That is very subjective, but I love mine. I have more than one I like them so much. If you like the GP-100 and the Dan Wesson Model 15, as well as the 586/686 guns, I believe you will like the Trooper Mk III. Heck, I paid $350 for my Astra which is similar, and I love it too. Well worth $350, and it isn't even a Colt.

    Buy it.
     
  15. dfariswheel

    dfariswheel Member

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    The Trooper Mark III was Colt's top of the line revolver at the time, bettered only by the super premium Python.
    Quality is very high, and the blue finish makes todays blued guns look sickly.

    Master gunsmith Jerry Kuhnhausen said the Mark III, Mark V, and King Cobra were the strongest medium framed DA revolvers ever built.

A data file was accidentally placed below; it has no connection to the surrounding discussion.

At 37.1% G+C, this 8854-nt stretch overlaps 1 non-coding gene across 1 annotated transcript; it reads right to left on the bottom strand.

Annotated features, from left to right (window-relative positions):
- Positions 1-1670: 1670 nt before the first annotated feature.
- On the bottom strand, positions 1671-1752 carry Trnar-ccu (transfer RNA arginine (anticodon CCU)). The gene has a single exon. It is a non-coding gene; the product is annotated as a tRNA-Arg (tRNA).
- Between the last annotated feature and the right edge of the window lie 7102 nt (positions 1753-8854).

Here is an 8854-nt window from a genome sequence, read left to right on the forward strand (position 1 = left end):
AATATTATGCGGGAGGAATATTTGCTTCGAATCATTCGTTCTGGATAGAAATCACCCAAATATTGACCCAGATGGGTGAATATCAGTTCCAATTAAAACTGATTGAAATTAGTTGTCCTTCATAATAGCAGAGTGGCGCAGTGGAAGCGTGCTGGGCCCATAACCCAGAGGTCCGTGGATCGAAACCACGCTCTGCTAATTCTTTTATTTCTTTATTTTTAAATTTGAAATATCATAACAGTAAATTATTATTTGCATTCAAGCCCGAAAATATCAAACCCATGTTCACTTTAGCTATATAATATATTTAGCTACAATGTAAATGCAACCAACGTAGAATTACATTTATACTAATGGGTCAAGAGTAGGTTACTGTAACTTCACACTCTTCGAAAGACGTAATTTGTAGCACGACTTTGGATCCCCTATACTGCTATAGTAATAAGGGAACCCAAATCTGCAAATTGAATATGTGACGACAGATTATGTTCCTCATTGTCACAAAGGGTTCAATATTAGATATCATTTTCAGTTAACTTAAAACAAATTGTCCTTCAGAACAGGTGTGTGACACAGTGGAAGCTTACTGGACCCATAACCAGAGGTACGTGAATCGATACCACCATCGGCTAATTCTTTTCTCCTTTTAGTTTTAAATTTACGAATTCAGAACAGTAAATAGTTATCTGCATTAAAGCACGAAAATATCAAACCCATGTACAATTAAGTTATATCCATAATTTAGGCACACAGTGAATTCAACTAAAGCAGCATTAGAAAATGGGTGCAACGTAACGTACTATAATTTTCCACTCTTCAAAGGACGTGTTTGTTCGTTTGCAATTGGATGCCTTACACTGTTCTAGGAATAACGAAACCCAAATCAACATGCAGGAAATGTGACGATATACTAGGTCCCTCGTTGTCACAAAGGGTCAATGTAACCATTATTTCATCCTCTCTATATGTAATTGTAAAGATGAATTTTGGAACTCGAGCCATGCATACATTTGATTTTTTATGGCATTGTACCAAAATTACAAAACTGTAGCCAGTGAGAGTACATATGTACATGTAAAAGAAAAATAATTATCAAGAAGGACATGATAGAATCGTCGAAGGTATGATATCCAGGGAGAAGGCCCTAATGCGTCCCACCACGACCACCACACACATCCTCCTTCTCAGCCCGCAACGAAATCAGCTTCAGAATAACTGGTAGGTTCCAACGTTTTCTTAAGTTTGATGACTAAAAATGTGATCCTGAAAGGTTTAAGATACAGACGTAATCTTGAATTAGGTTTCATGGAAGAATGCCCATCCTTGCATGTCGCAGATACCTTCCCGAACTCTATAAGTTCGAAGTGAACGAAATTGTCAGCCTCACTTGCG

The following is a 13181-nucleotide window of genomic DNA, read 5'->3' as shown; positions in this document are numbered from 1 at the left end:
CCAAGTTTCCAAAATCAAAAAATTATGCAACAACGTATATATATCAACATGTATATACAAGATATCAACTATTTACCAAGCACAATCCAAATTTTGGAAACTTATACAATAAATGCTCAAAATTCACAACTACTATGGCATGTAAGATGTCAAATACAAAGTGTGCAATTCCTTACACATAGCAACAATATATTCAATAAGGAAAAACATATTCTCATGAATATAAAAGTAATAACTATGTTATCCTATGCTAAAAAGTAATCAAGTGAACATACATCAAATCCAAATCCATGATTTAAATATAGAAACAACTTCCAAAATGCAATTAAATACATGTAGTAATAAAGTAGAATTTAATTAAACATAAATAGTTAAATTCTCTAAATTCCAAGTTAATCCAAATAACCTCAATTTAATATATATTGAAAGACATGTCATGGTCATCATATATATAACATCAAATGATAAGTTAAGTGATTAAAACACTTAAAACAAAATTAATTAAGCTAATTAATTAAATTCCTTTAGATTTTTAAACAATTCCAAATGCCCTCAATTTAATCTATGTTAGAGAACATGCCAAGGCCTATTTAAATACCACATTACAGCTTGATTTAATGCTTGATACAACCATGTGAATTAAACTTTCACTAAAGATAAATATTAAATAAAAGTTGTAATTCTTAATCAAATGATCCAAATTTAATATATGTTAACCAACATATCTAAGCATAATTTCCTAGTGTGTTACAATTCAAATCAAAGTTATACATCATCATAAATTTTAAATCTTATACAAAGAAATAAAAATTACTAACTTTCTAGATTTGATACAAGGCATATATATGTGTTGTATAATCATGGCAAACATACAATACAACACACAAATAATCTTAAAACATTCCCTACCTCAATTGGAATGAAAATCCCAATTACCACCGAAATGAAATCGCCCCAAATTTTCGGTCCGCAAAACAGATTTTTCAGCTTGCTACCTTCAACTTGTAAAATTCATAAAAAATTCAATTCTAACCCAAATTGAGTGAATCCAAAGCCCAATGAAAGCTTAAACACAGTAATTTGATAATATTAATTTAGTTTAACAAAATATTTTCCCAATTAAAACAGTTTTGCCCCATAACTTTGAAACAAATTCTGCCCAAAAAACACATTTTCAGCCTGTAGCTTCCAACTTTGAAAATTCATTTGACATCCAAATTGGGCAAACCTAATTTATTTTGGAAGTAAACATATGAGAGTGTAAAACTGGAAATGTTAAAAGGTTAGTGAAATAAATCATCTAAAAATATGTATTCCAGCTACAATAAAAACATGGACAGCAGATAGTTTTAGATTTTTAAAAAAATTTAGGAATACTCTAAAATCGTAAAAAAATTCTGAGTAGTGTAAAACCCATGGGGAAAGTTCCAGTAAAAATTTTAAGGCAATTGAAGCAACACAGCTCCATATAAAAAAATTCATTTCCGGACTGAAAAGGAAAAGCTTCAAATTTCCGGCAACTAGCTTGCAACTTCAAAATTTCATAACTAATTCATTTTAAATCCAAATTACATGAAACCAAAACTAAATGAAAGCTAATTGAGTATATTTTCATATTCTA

There was little problem with the sintered parts, but there is some history of a few Mark III triggers failing through the trigger pin hole due to defective molding.
    The Mark V changed the sintered hammer and trigger to cast steel.

    True, you can't do much of any polishing (actually smoothing) of Colt's sintered parts because of the case hardened surface which can be broken through, but then, the parts are already as smooth as will do any good.
    This is one big advantage of sintered/MIM parts.
    Since they're molded, there are no machine marks to cause roughness and you can make the operating surfaces as smooth as you want during manufacture.
    This eliminates any need to polish or smooth parts to improve the action.

    In these Colt's a trigger job is installing a lighter mainspring and trigger return spring.
     
  16. Guillermo

    Guillermo member

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    So the Colt sintered parts are only hard on the surface?

    Such is not the case with MIM parts as created by S&W